I participated in the Center for Cellular and Biomolecular Machines (CCBM) Summer Internship Program (C-SIP) at UC Merced. This program is held specifically for non-UC Merced students. And, as the center’s name suggests, it focuses on research in biophysics, biochemistry & bioengineering. Due to the current public health situation, my internship was remote and all of the activities were adapted to a virtual format. It lasted 9 weeks, from the first week of June until the last week of July, ending in a research presentation at UC Merced’s Annual Summer Research Symposium.

The C-SIP program is a cohort of a bigger institution at UC Merced, the Summer Undergraduate Research Institute (SURI). SURI includes other UC Merced student research programs that include both humanities and STEM areas. Throughout these 9 weeks, students not only dedicate their time to their research project. There are several enrichment activities that help prepare students for the future. Every week, there is a theme that will be covered in workshops and for all the participating programs. There are weekly graduate school prep, development series, and “within your field” workshops.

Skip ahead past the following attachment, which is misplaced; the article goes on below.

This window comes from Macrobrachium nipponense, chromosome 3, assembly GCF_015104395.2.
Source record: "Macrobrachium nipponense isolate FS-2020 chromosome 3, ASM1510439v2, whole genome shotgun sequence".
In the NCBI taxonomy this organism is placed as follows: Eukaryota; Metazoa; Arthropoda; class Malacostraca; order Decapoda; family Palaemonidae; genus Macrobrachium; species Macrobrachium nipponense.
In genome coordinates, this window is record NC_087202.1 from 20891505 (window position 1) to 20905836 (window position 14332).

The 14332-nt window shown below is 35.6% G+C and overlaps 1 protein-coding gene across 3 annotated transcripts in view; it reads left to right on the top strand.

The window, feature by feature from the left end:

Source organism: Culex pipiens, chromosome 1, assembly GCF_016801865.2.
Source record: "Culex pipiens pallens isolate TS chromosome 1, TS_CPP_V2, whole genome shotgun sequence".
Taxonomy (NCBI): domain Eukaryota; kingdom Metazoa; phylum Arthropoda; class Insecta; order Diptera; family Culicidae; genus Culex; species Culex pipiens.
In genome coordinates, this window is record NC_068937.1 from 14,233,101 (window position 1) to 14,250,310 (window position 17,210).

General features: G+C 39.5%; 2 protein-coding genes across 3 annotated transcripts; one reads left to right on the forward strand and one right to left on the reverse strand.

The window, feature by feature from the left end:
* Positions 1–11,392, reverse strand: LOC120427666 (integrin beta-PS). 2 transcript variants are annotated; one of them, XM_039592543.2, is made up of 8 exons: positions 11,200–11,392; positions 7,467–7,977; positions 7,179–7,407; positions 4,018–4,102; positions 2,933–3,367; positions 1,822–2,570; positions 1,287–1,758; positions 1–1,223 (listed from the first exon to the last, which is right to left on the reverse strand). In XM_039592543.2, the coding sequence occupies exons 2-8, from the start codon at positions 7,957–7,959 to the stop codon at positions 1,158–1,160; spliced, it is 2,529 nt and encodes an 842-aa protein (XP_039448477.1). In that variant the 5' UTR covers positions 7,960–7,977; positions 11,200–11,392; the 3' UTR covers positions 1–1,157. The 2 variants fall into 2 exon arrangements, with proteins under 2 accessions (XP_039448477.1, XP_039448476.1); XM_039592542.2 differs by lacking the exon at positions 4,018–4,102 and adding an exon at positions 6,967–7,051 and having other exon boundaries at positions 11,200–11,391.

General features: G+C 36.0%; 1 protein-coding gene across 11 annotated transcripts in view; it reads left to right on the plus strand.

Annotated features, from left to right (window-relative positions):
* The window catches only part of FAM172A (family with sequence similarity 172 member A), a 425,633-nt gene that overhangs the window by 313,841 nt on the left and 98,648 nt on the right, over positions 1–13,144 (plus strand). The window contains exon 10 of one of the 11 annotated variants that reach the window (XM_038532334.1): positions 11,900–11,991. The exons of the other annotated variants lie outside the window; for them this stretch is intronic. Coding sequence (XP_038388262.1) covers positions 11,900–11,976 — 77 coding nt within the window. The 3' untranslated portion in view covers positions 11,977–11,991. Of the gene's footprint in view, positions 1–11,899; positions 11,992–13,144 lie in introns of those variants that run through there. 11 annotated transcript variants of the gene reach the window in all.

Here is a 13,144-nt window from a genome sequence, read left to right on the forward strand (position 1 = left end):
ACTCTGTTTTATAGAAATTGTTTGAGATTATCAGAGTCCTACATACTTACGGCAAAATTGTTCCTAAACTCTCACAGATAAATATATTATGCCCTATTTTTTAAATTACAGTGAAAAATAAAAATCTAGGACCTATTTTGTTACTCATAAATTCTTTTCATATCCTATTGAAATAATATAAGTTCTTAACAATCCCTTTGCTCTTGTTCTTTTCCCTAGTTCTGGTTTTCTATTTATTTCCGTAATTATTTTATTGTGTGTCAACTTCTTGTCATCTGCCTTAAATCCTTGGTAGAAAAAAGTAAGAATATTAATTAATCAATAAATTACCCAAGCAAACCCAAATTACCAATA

Graduate school prep workshops: covered graduate admissions, searching for, and choosing grad schools, writing applications statements, and how graduate school funding works. As a community college student, these may not seem so helpful in the immediate future, but they are good things to know.

Development series workshops: focused on creating a CV, creating an elevator pitch, networking, the importance of research, how to communicate research, and tips on conferences. These were more centered on professional development skills.